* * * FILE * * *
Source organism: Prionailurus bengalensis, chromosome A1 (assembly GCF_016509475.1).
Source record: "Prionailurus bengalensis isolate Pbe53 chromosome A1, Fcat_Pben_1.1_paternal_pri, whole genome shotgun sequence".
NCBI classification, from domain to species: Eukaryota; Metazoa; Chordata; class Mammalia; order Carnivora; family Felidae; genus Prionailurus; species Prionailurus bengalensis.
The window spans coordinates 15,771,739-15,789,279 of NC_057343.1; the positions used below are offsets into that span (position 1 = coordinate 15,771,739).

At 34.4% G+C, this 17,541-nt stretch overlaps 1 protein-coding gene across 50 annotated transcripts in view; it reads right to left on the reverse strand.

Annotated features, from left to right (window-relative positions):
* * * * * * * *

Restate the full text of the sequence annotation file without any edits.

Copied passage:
Source organism: Prionailurus bengalensis, chromosome A1 (assembly GCF_016509475.1).
Source record: "Prionailurus bengalensis isolate Pbe53 chromosome A1, Fcat_Pben_1.1_paternal_pri, whole genome shotgun sequence".
NCBI classification, from domain to species: Eukaryota; Metazoa; Chordata; class Mammalia; order Carnivora; family Felidae; genus Prionailurus; species Prionailurus bengalensis.
The window spans coordinates 15,771,739-15,789,279 of NC_057343.1; the positions used below are offsets into that span (position 1 = coordinate 15,771,739).

At 34.4% G+C, this 17,541-nt stretch overlaps 1 protein-coding gene across 50 annotated transcripts in view; it reads right to left on the reverse strand.

Annotated features, from left to right (window-relative positions):